This is the behaviour that drives me crazy: when you tap on a link in a tweet it opens in the built-in browser; when you tap and hold on a link it pops up a menu from which you can choose to, among other things, open the link in Safari or send it to Pinboard. This would by great if my idea of a tap wasn’t TweetBot’s idea of a tap and hold. I am forever tapping links expecting them to open but getting the menu instead.
So app developers, please mush, squeeze, scrape your apps - and make sure a tap and hold requires actual holding.
Last night I wasted five minutes shaking my head at iA Writer’s haughty “we know what is good for you” disdain for preferences. I then spent two hours hacking around with FoldingText’s mostly undocumented, completely unsupported theme system.
Last week in science, my daughter’s class conducted an experiment. They had to measure how quickly a piece of chocolate melted in their mouths. They measured three situations: when the chocolate was simply held in the mouth, when it was held and agitated, and when it was chewed.
This week they did the same experiment but with sugar tablets. The teacher counted down, “Three, two, one, GO!” And they popped the tablets into their mouths.
My daughter can’t tell me whether the teacher burst out laughing before the first kid spat out the super sour lemon candy they had been tricked into eating or whether she held on for a few more seconds. She says, though, that she kept hers in until her face turned red and tears came to her eyes.
"Not crying tears, but tears like when you do a big yawn."
Year Walk is a great little mystery game. It’s not hard, but there were a couple of times that I wanted someone to whisper a hint in my ear to help me move forward. Venturing onto the web I found only step-by-step illustrated walkthroughs made, I suppose, for people who hate to play games.
Here are some proper hints - first some general ones.
Make a map: the Year Walk game world is small. You think you can hold it in your head but you just can’t, Nemo.
Get your hands dirty: if it looks like it matters, it matters. Touch it, drag it, spin it, slide it, twist - unlock it. Technologic. Technologic.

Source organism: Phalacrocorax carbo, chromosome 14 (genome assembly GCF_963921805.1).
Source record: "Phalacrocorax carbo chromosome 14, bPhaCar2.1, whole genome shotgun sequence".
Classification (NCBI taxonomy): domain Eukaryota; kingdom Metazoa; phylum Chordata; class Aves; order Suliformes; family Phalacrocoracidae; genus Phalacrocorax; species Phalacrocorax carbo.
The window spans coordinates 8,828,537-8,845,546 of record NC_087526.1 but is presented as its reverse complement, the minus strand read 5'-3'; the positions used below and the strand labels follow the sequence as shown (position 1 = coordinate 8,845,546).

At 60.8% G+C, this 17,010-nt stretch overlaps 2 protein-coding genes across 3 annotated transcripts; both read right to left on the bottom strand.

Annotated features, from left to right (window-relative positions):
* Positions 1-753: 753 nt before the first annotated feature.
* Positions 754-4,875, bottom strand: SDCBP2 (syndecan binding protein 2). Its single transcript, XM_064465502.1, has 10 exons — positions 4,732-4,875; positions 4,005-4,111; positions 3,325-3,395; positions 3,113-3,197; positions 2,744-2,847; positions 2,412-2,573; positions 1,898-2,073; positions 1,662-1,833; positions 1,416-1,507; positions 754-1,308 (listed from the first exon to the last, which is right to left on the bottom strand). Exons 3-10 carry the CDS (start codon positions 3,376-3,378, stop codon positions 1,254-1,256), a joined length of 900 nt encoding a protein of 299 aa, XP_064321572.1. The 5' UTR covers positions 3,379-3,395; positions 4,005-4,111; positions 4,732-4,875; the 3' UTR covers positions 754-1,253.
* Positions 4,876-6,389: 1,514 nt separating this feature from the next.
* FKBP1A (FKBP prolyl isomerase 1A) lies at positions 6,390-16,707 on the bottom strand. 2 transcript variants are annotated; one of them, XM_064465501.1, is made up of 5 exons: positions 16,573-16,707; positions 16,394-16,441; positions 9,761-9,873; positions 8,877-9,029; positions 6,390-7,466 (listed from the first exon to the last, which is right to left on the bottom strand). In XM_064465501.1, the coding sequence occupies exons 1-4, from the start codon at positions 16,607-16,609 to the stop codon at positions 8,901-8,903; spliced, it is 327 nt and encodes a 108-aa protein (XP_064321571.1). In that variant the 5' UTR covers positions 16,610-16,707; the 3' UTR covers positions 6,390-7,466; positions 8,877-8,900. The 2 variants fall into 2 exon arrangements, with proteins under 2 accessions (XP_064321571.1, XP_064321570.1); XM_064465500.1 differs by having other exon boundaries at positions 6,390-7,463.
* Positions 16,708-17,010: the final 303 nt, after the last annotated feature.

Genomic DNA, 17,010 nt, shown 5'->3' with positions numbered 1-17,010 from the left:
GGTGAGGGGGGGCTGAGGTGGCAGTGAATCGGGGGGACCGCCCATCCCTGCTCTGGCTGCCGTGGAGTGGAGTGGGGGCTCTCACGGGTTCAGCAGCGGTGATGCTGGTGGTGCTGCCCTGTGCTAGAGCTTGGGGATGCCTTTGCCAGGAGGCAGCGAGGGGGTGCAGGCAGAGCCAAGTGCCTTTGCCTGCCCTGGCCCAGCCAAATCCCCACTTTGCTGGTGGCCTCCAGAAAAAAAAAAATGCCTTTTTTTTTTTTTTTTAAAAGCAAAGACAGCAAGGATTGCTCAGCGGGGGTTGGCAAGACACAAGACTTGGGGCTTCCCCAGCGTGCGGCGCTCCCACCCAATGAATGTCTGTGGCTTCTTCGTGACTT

And remember: one hand good, two hands better.
No Companion: if you don’t like mystery, why are you playing a mystery game? Save it till you’ve played though once. You’ll need it to open that darned box, too.
That’s really all you need to know. Here are some extra pointers for bits that had me scratching my head.
Box: the secret hides in the companion app. Leave it till later.
Owls: Make them sing. What? You don’t know the song? Maybe someone is hanging around who can give you some pointers.
Forest: Use your ears. Even if you’re tone deaf you can tell the difference between a high-five and a bad-luck-try-again.
Infants: Not even the Buddha can carry a baby with one finger.
And in case of broken gravity, do a cartwheel.
Church: You’ve seen the answer. You just need to put your fingers on it.
Yesterday I drove 60 kilometres south to help by brother-in-law lay the concrete foundation for a wall he’s building in the back yard. My “help” consisted mainly of levelling of the concrete, scraping stubborn bits of concrete from the bottom of the wheelbarrow, and clumsily collapsing the carefully shaped sides of the trench he and my sister spent most of the previous day digging. In spite of my incompetence I was rewarded with a thanks and a homemade hamburger.
The nicest part of the day, though, was the drive. It’s about an hour each way – perfect for listening to some Pavement. I got through most of Wowee Zowee on the way there and listened to Terror Twilight on the way back, haphazardly singing along as best I could. Both of these records were released while I was in Japan, so it was the first time I had listened to them properly cranked up as I flew along the freeway at 100 kph. I never knew what I was missing.